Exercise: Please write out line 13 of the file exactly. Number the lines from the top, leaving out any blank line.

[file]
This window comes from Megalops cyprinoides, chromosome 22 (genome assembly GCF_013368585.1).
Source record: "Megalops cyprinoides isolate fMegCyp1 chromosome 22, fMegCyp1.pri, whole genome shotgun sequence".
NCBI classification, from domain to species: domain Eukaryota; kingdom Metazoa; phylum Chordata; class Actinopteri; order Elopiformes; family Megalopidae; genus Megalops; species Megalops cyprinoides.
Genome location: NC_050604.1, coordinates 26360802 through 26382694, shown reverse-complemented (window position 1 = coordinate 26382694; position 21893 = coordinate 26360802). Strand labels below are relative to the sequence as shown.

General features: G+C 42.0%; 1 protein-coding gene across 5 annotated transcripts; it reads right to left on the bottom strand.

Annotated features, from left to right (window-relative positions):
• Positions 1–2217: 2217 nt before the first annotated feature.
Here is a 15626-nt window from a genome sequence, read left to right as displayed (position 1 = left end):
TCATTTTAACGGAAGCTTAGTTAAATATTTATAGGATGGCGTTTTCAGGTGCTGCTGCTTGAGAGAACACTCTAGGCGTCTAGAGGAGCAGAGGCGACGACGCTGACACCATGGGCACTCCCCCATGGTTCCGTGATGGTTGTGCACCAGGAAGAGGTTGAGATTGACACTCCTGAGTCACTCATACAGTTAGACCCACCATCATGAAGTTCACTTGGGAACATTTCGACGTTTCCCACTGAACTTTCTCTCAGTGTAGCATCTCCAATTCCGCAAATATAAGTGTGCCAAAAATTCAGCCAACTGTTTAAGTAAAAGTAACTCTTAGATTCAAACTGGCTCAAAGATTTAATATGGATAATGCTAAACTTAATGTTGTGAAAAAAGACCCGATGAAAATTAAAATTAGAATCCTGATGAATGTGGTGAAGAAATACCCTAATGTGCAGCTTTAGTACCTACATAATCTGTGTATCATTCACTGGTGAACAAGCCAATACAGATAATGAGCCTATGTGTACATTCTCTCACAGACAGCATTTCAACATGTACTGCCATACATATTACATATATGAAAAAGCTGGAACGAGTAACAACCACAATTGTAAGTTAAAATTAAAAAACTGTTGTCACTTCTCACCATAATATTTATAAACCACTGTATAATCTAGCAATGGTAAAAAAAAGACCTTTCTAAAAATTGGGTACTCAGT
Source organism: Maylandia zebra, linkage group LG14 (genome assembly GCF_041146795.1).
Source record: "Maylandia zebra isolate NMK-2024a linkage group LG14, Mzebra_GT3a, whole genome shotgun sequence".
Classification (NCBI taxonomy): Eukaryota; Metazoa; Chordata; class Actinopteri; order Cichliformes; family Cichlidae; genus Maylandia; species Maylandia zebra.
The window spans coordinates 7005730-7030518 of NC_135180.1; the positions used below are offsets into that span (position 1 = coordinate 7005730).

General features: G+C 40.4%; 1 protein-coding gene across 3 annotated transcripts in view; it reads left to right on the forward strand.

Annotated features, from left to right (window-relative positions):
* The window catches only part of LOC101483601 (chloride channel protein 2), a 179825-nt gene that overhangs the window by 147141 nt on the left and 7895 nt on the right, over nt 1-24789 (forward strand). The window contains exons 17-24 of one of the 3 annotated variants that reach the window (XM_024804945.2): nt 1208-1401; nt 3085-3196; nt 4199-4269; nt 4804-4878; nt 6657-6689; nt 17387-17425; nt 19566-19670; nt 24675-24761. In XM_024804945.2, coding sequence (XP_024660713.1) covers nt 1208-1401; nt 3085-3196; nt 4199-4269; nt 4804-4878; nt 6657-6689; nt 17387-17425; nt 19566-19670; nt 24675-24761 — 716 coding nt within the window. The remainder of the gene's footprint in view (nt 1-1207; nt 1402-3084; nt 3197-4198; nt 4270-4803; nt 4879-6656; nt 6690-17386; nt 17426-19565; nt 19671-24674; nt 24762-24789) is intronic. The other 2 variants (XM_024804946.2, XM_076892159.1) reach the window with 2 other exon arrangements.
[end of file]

The window spans coordinates 7005730-7030518 of NC_135180.1; the positions used below are offsets into that span (position 1 = coordinate 7005730).